There are two very different birthday party trends among Big Girl’s (8 years old) friends. Several kids have had parties that are super-hyper structured, like the two that were held at art studios where each of the girls painted the exact same painting under the guidance of an “artist.” Those glorified paint-by-number events make my skin crawl. I found myself wanting to scream, “It’s supposed to be the process! Not the product, people! Please, let them be creative!”
Then there’s the other extreme: sleepovers or late nights with no structured activity at all. Just a wild, jumping on the furniture, swinging from the chandelier, dumping out every toy in the house and not putting it away free-for-all. Those also make me want to scream. A little wildness is good, trashing the house is not. (It’s wasteful and disrespectful, darn it!)
These birthday parties become one of the biggest parenting debates writ small: How much structure is good for kids? At what point does structure become too rigid and prevent kids from developing their own skills to plan, imagine and explore?
This is definitely something we struggle with in our parenting because neither of the two extremes seems ideal, and neither works for my kids. Both of my girls hang back when kids are just running wild. They want some structure so they know what the expectations are and so they know how to behave. But, when it’s hyper-structured I see that my kids aren’t really enjoying the activity. They are too concerned about doing it wrong!
I found myself facing this dilemma when planning Big Girl’s birthday party. Despite the fact that they were flexible, at heart the crafts we planned were not open-ended—hair ties and headbands & charm bracelets—both either work or they don’t. They were fundamentally about the product; making something cute. And, they were a big hit. The kids loved to learn to make them for themselves.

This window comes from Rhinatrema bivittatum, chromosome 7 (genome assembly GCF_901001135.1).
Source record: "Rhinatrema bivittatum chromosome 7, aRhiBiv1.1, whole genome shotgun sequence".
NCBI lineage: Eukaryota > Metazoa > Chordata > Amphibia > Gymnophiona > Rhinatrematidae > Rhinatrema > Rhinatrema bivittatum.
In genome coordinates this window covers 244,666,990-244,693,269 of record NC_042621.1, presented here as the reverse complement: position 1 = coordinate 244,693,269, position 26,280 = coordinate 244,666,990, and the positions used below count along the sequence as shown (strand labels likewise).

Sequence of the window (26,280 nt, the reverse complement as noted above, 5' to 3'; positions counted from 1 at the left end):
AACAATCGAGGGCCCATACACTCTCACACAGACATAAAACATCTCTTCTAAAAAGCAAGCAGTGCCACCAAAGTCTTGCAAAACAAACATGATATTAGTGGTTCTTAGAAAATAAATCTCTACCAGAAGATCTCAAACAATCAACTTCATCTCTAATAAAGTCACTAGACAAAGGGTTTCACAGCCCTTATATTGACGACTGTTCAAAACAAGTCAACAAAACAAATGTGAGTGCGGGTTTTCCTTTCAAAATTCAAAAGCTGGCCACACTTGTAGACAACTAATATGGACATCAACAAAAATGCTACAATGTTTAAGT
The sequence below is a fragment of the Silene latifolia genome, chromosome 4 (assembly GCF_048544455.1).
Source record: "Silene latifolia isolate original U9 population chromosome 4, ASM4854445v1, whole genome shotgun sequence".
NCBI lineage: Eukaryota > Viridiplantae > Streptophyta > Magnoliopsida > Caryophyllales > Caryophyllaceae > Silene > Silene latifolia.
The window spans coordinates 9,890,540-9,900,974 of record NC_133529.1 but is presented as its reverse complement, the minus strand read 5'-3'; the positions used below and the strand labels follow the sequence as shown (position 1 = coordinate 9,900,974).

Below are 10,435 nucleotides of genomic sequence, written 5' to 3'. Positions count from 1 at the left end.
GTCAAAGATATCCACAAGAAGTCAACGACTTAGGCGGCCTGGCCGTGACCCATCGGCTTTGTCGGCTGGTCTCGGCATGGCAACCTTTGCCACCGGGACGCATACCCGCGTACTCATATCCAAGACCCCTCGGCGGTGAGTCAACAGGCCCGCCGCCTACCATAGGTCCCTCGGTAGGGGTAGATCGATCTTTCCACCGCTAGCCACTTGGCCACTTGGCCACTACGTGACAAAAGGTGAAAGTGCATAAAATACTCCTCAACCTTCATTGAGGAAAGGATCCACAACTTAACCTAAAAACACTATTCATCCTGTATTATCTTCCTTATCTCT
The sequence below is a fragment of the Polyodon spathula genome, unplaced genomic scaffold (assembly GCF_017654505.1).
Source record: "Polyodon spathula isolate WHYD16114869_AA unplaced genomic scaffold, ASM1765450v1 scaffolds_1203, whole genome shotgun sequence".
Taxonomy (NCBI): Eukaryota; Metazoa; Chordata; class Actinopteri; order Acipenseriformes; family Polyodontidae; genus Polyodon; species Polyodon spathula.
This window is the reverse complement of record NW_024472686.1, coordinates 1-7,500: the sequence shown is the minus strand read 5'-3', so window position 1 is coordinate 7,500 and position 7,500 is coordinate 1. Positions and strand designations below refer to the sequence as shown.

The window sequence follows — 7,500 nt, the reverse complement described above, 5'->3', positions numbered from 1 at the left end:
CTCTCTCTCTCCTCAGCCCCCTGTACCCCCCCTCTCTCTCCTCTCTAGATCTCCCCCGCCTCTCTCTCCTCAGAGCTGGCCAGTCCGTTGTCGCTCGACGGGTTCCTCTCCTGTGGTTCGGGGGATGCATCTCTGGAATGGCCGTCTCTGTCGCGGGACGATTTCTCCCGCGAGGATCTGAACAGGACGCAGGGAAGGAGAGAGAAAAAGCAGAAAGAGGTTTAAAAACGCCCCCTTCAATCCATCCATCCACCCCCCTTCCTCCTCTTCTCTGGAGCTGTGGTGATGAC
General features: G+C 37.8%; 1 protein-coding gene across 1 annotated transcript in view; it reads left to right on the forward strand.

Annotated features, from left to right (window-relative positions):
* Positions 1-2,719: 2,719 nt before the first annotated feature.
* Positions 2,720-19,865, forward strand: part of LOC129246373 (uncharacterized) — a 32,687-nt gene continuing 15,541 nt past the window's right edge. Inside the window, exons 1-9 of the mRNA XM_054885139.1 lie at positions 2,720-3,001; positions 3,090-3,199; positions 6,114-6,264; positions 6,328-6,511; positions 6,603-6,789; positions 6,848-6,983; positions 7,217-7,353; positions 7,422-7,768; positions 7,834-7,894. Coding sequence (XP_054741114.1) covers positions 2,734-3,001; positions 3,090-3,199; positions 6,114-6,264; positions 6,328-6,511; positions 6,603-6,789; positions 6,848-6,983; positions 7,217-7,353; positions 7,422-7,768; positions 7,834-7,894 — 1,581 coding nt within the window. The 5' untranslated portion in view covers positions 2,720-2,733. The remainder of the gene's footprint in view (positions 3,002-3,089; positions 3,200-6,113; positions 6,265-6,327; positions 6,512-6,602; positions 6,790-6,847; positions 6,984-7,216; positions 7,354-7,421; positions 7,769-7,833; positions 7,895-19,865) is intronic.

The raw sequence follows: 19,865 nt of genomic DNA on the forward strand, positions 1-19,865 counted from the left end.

But, I was uncomfortable with doing only structured crafts so we also added a third activity: clay play (model magic, really). It was definitely the favorite activity. The kids mixed colors, made shapes and mushed it around. For some it was just sensory fun and never turned into anything. For others, they made elaborate pieces that they brought home to dry. For every single one of them, it was a few moments when they stopped worrying about doing it right and instead focused on just doing it.
It was a really good reminder to find that balance of both structure and open-ended. Even for big kids who seem like they might be too old for “clay play”!
One of the joys about my new-found unemployment is that I am looking forward to a summer with my girls where the three of us will play and explore together every single day. We will go on hikes, to museums and parks. We will garden and cook. We will do art every single day. And, I will strive to provide just enough structure to keep us engaged and feeling creative.